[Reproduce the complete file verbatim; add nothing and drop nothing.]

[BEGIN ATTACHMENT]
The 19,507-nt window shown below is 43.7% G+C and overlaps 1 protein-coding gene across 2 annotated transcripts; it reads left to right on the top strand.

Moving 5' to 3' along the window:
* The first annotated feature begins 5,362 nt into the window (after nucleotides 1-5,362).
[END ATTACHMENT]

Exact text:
The 19,507-nt window shown below is 43.7% G+C and overlaps 1 protein-coding gene across 2 annotated transcripts; it reads left to right on the top strand.

Moving 5' to 3' along the window:
* The first annotated feature begins 5,362 nt into the window (after nucleotides 1-5,362).